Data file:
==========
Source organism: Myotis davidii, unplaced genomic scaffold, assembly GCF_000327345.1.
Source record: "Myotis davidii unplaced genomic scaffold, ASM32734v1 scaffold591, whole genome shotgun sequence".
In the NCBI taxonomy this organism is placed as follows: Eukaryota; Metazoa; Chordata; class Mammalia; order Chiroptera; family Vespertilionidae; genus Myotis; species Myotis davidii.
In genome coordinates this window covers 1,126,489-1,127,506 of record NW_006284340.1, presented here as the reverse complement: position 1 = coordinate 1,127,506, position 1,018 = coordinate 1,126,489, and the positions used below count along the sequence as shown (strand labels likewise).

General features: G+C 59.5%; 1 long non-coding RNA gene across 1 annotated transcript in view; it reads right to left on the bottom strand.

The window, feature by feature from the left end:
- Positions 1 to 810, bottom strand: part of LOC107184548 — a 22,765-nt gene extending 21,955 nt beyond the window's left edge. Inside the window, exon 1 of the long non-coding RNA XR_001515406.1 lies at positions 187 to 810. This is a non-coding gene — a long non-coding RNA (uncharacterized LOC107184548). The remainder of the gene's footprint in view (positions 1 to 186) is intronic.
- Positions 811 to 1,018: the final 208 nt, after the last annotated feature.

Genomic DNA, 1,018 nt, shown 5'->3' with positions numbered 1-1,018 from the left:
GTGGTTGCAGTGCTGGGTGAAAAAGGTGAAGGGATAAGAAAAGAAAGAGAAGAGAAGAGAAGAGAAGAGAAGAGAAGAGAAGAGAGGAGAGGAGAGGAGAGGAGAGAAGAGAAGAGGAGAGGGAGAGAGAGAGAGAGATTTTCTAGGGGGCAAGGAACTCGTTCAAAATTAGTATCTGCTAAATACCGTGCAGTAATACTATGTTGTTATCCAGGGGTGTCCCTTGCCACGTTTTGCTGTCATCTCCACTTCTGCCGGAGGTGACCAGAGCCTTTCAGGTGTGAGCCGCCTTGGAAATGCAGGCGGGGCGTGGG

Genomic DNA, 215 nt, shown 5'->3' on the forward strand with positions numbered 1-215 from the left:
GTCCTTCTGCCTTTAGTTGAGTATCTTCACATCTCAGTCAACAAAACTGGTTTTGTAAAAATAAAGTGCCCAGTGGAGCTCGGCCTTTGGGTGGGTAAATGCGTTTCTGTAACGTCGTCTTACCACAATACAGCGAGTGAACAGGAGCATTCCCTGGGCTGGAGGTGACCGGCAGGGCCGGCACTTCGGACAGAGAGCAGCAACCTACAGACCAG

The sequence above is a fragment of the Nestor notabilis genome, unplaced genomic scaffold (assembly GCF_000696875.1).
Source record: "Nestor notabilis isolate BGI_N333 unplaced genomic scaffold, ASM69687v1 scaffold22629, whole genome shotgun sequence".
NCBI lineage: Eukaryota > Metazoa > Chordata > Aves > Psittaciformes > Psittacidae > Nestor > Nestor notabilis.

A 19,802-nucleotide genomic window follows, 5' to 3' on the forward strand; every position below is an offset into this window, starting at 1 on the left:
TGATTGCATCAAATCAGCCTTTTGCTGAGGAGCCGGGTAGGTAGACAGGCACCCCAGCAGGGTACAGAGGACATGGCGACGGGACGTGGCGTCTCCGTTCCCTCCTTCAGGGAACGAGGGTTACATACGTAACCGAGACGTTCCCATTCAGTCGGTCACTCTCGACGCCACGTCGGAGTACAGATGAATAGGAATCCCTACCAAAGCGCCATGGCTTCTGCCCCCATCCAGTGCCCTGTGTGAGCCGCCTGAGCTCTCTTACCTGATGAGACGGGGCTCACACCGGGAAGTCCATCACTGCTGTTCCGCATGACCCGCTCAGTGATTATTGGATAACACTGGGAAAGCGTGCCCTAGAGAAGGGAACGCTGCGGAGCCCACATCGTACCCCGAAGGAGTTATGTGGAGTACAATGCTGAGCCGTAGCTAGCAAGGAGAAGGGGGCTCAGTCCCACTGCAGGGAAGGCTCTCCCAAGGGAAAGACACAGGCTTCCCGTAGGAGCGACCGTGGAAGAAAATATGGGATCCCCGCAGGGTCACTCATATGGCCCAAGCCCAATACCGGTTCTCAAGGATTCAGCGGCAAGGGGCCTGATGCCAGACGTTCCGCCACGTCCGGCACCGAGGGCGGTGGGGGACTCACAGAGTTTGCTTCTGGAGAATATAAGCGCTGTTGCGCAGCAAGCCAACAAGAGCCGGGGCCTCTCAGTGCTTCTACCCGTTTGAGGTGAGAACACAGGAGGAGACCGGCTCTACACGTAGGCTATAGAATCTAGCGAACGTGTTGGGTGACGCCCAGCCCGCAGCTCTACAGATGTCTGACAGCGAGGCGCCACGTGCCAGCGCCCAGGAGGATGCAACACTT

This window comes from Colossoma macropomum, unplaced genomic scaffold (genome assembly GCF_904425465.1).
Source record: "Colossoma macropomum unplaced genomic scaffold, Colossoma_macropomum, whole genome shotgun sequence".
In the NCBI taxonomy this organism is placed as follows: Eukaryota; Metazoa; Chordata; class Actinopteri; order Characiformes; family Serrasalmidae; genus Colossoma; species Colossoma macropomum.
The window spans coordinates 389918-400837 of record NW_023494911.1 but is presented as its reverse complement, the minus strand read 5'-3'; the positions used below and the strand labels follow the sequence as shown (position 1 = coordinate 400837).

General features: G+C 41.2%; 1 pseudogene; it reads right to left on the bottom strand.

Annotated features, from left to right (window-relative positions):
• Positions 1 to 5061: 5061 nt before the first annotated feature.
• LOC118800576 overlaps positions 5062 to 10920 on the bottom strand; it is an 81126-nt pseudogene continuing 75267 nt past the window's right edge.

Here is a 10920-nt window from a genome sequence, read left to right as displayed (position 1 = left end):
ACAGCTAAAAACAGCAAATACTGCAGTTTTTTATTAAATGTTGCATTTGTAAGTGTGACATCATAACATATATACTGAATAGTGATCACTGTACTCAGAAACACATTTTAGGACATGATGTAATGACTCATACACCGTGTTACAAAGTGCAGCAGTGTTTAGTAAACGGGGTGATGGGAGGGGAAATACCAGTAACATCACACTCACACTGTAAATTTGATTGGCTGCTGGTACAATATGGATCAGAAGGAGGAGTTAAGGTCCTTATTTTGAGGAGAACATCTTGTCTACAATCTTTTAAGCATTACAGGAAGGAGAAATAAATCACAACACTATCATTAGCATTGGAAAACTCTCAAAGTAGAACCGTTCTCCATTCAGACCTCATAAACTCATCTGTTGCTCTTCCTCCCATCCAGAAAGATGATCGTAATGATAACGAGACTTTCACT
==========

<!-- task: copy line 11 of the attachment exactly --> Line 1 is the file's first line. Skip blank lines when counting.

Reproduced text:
Genomic DNA, 215 nt, shown 5'->3' on the forward strand with positions numbered 1-215 from the left: